Ozone is a powerful oxidizing agent (see Table 7.30.3). The mechanism of its bactericidal action is believed to be diffusion through the cell membrane followed by the irreversible oxidation of cell enzymes. The disinfection is unusually rapid and requires low ozone concentrations.
The viricidal action of ozone is even faster than its bactericidal effect. The mechanism by which the virus is destroyed is not yet understood. Ozone is also more effective than chlorine against spores and cysts such as Endamoeba histolytica.
Ozonation can accomplish disinfection and color, taste, and odor control in a single treatment step. Ozone reacts rapidly with all oxidizable organic and inorganic materials in water.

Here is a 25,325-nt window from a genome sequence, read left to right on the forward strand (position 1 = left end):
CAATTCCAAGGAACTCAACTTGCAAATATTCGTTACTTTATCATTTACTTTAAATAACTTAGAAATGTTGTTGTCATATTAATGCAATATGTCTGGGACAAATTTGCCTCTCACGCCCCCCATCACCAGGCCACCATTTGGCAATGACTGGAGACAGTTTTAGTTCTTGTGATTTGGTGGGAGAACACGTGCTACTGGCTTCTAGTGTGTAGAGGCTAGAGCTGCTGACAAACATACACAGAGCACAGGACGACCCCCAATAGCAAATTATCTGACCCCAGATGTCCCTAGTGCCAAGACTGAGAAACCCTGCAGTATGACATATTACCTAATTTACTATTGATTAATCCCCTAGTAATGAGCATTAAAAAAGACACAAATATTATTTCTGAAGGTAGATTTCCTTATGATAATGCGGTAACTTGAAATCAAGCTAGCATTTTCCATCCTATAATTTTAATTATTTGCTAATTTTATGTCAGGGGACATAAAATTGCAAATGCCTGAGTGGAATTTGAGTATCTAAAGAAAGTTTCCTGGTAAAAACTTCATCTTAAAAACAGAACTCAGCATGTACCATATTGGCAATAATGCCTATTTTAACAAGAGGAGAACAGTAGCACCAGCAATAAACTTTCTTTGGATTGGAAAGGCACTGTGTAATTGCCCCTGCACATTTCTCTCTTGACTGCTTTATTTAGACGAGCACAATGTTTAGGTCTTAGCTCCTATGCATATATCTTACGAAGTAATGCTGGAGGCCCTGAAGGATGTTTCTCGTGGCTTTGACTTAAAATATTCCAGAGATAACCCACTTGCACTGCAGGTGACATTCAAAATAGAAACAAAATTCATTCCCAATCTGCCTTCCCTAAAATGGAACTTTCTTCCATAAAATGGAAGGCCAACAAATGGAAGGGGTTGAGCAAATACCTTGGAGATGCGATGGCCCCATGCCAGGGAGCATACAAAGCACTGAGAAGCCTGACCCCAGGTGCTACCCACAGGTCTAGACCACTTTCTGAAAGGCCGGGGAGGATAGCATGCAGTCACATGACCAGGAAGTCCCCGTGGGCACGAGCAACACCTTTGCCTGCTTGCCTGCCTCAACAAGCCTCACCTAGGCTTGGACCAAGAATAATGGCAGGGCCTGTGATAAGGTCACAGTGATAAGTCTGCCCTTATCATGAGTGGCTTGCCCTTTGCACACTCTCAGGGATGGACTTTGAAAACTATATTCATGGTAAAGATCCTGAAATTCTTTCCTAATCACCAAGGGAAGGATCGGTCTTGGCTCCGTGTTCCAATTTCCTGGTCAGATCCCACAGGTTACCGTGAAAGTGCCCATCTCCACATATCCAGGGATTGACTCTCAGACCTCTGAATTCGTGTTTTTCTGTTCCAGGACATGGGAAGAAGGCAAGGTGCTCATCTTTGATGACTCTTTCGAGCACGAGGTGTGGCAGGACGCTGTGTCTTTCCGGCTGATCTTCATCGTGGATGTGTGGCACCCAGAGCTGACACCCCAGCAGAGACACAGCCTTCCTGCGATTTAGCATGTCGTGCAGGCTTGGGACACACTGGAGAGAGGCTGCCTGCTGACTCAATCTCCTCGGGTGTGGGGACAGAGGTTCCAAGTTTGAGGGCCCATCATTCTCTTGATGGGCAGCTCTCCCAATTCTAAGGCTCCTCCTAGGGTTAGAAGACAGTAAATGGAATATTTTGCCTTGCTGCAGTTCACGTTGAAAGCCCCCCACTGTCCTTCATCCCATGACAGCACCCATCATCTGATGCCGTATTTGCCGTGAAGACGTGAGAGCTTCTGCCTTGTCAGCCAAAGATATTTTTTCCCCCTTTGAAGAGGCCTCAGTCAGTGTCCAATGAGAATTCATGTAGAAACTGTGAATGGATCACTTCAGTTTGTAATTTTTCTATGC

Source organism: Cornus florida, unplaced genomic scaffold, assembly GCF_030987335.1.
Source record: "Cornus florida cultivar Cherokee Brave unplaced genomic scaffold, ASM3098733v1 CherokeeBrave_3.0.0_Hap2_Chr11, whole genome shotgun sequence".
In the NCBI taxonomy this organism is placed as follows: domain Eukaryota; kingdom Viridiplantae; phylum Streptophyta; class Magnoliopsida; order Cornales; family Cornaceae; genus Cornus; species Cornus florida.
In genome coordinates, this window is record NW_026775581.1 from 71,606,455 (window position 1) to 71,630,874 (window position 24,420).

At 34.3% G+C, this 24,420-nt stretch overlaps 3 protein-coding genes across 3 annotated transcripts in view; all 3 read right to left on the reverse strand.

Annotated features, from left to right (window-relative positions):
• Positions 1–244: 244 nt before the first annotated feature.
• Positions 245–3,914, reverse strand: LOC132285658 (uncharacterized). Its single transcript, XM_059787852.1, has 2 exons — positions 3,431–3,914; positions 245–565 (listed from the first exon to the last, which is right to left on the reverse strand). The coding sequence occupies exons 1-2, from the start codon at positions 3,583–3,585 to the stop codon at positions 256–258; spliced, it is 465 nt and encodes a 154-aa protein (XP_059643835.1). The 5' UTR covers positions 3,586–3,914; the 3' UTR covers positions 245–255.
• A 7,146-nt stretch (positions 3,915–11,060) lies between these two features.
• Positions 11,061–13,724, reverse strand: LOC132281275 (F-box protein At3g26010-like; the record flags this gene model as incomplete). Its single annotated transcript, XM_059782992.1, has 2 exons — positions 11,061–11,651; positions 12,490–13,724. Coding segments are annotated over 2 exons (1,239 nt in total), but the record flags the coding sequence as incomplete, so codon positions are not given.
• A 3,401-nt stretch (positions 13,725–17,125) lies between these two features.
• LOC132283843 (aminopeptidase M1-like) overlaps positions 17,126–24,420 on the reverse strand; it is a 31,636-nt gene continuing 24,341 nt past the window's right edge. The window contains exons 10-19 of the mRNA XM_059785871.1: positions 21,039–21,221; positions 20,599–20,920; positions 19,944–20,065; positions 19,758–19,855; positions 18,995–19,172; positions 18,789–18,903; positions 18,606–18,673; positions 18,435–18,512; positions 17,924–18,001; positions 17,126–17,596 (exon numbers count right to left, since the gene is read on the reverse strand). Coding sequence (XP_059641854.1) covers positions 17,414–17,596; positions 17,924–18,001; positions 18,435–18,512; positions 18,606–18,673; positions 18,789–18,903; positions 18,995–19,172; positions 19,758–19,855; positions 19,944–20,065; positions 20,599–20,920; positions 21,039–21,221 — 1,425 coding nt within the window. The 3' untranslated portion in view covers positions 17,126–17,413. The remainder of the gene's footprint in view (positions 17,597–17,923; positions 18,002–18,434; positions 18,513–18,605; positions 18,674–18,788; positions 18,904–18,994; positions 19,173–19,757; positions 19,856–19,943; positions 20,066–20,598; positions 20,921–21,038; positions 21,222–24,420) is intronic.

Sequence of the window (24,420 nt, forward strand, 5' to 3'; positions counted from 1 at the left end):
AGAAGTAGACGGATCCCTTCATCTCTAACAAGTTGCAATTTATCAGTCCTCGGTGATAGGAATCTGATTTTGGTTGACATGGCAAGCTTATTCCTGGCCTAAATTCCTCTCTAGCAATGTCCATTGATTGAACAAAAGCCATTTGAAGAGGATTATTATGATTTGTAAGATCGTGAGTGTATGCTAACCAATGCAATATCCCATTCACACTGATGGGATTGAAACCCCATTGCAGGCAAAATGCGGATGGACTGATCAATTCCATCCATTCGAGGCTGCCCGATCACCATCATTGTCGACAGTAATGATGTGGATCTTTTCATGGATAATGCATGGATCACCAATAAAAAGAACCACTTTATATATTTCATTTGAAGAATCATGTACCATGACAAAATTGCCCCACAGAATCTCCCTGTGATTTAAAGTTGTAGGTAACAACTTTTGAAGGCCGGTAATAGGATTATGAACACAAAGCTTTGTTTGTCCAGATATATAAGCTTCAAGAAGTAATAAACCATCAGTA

The ozone dosage for disinfection depends on the pollutant concentration in raw water. An ozone dose of 0.2 to 0.3 ppm is usually sufficient for bactericidal action only. The ozone dosage for secondary activated-wastewater-treatment-effluent disinfection is 6 or more ppm.
Ozonation leaves no disinfection residue; therefore, ozonation should be followed by chlorination in drinking water supply treatment applications. For optimum drinking water, the raw water should first be ozonated to re-
Was this article helpful?